Blood Test Results from Endo Appointment - Comments and or advice please!

I have had the results from the blood draw taken at my recent Endo appointment, the letter says they want me back in clinic to discuss taking some HRT and are leaving my current dose of Levothyroxine unchanged. I am still suffering various symptoms which I think are down to Hypothyroidism, although some of the symptoms have improved and others have gone away. I am relieved they are not going to reduce my dose, as I feared that would be the case since the blood draw was taken at 10.30am after having taken my 50 mcg of Levo at 7.30am and eating breakfast at about 8.30am.

Here are the results including the ranges where they are indicated on the letter;

LH = 46.4

FSH = 86.7

Estradiol = 52

Free T4 = 17.7 (10 - 20)

TSH = 0.80 mU/L

Vitamin D = 49.2 nmol/L (50 to 125)

Iron = 11.0

Iron Saturation = 20

Transferrin = 2.17

FBC normal except platelets = 515

Not sure if anyone knows what the ranges are for the items which do not give ranges?

Thanks in anticipation for the comments and advice from you lovely experienced Thyroid people xx

15 Replies

  • By taking levo at 7.30 a.m. and having a blood test at 10.30 a.m. your results wont be 'true', Also eating before the blood test also doesn't give a true result.

    The advice to get the best possible blood test is to fast before the earliest appointment and also to leave approx 24 hours between your last dose of levo and take it after the test.

    Blood tests are not my forte so others will respond. :)

  • Your vitamin D is very low - usually recommended we get it to about 100

    What about B12, folate & ferratin ? Ever had them tested?

    Also have you had thyroid antibodies checked? There are two sorts TPO Ab and TG Ab. (Thyroid peroxidase and thyroglobulin) Both need checking, if either, or both are high this means autoimmune thyroid - called Hashimoto's, the most common cause in UK of being hypo. NHS rarely checks TPO and almost never checks TG. NHS believes it is impossible to have negative TPO and raised TG. It's rare, but not impossible, there are a few members on here that have this.

    Make sure you get the actual figures from tests (including ranges - figures in brackets). You are entitled to copies of your own results. Some surgeries make nominal charge for printing out. Alternatively you can now ask for online access to your own medical records. Though not all surgeries can do this yet, or may not have blood test results available yet online.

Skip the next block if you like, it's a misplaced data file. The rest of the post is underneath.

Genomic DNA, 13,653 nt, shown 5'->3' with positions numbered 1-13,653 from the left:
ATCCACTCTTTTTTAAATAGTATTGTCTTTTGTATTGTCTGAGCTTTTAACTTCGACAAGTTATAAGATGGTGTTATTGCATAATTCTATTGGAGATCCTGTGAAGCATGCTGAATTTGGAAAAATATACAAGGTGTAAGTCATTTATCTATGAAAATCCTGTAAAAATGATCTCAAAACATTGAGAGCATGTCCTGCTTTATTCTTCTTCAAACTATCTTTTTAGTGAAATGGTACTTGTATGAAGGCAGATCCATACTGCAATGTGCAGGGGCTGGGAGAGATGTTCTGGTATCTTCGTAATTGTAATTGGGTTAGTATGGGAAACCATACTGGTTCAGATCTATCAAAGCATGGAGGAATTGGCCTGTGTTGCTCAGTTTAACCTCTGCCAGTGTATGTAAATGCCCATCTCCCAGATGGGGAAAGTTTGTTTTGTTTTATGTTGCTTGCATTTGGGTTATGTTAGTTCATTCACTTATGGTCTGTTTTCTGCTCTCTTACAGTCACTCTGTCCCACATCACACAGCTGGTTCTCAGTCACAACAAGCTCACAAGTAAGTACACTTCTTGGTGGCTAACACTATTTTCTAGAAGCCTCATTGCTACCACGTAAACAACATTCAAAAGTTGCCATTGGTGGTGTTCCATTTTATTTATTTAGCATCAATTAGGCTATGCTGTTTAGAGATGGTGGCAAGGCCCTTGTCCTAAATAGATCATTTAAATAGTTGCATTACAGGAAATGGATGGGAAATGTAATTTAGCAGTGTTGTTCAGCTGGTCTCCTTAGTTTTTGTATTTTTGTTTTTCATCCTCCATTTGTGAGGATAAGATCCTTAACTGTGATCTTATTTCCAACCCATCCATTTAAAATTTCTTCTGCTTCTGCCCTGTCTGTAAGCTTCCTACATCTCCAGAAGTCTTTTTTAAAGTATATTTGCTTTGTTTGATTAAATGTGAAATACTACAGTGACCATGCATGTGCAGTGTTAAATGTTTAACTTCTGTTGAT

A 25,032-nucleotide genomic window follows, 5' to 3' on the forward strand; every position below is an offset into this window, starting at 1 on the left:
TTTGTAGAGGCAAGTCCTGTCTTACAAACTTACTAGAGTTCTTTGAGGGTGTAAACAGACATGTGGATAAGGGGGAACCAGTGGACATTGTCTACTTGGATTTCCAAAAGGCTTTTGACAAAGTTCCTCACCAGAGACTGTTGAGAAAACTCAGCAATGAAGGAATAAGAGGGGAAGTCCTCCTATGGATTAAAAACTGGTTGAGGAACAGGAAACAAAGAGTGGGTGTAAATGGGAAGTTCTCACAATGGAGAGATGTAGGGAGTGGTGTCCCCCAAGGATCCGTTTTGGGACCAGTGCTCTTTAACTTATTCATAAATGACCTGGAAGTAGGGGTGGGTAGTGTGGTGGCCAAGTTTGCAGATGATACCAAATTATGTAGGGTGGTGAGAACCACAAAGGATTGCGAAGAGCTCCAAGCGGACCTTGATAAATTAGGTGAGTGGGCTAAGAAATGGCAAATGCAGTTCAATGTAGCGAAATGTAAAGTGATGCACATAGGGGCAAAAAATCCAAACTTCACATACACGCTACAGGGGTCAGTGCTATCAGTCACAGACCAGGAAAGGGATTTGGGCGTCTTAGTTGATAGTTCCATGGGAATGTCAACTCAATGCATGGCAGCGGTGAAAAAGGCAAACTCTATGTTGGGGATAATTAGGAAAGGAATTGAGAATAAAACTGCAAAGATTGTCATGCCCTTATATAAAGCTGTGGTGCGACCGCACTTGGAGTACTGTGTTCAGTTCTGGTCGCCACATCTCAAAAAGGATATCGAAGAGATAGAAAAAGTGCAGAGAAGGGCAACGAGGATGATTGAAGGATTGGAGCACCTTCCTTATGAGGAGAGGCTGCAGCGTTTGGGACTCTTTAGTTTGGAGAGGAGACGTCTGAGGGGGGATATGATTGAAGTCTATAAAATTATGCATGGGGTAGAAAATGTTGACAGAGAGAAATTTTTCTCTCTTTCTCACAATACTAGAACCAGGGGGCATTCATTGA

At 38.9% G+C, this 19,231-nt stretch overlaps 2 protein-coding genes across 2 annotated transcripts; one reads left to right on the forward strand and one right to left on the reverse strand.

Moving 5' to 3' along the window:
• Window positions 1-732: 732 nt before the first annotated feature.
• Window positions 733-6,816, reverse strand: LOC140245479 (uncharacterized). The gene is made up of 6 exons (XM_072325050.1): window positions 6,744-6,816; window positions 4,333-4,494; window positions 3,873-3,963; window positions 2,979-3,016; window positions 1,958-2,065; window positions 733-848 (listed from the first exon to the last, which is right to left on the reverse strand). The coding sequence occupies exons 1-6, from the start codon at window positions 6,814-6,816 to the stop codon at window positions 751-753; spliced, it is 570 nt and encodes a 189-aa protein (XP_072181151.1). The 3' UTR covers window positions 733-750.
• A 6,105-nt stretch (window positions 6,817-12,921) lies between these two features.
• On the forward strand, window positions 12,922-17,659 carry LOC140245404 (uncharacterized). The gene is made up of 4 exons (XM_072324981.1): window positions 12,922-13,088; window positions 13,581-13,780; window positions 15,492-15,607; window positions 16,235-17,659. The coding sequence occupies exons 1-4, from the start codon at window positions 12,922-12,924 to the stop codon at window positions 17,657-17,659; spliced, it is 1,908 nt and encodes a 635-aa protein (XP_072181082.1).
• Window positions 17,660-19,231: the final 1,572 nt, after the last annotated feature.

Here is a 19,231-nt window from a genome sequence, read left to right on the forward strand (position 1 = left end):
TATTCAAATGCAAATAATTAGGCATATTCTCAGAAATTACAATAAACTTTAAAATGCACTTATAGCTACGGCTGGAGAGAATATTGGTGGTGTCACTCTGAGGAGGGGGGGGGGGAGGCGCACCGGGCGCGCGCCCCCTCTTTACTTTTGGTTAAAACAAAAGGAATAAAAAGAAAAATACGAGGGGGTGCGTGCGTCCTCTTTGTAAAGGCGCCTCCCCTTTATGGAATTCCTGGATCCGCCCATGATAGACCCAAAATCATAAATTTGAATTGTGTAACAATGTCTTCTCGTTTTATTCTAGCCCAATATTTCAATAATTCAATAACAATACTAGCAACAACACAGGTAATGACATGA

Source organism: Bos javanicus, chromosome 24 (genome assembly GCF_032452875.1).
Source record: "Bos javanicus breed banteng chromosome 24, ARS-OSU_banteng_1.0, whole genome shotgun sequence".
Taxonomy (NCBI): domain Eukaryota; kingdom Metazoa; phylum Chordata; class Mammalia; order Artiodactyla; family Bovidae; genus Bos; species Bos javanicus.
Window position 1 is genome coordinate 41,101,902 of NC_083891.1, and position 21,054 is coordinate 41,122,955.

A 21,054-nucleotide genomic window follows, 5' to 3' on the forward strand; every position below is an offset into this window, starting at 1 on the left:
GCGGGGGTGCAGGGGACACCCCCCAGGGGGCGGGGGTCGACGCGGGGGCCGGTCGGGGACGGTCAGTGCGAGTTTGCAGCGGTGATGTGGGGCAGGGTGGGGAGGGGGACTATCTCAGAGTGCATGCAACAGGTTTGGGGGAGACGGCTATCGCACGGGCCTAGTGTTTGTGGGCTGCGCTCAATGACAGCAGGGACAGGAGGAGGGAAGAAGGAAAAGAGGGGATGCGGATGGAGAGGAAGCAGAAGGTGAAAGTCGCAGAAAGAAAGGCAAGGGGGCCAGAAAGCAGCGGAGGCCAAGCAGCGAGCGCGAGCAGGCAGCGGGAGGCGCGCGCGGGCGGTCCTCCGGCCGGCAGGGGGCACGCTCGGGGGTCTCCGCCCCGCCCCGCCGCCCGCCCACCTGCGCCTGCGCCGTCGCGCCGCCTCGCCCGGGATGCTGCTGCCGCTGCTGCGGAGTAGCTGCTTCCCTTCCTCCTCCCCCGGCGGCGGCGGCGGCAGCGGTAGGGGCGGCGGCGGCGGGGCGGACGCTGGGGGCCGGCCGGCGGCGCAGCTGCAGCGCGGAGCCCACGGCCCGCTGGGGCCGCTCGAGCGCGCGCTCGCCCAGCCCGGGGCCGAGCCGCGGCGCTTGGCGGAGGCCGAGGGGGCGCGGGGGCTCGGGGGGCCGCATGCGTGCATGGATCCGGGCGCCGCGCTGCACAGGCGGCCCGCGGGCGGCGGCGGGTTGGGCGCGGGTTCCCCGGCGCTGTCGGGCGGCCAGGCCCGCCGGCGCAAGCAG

When you get results suggest you make a new post on here and members can offer advice on any vitamin supplements needed

    If you can not get GP to do these tests, then like many of us, you can get them done privately

    Blue Horizon - Thyroid plus eleven tests all these.

    This is an easy to do fingerprick test you do at home, post back and they email results to you couple of days later.

    If you have Hashimoto's then you may find adopting 100% gluten free diet can help reduce symptoms, and lower antibodies too.

    Best advice is to read as much as you can. Vitamin and minerals levels are very important, but standard NHS thinking, doesn't at the moment seem to recognise this. You will see, time and time again on here lots of information and advice about importance of good levels of B12, folate, ferritin and vitamin D, leaky gut and gluten connection to autoimmune Hashimoto's & Grave's too.

    If/when you start supplementing vitamin D, you may find after a few weeks your vitamin B also needs supplementing - see this link

    Common if have autoimmune disease to be low in vitamin d. Research not decided which causes which

  • Thanks for your very helpful reply. I have bought some vitamin D high potency by Swanson. I asked about getting B12, Folate and Ferritin tested but she said my GP could request those. I asked about testing Tgab antibody but she said because I had the other antibody tested and it was <28 about 15 months ago, it meant I didn't have Hashimoto's. She was not very helpful really with regard to my under active Thyroid, just more motivated to diagnosing menopause. The letter came with only the ranges I noted.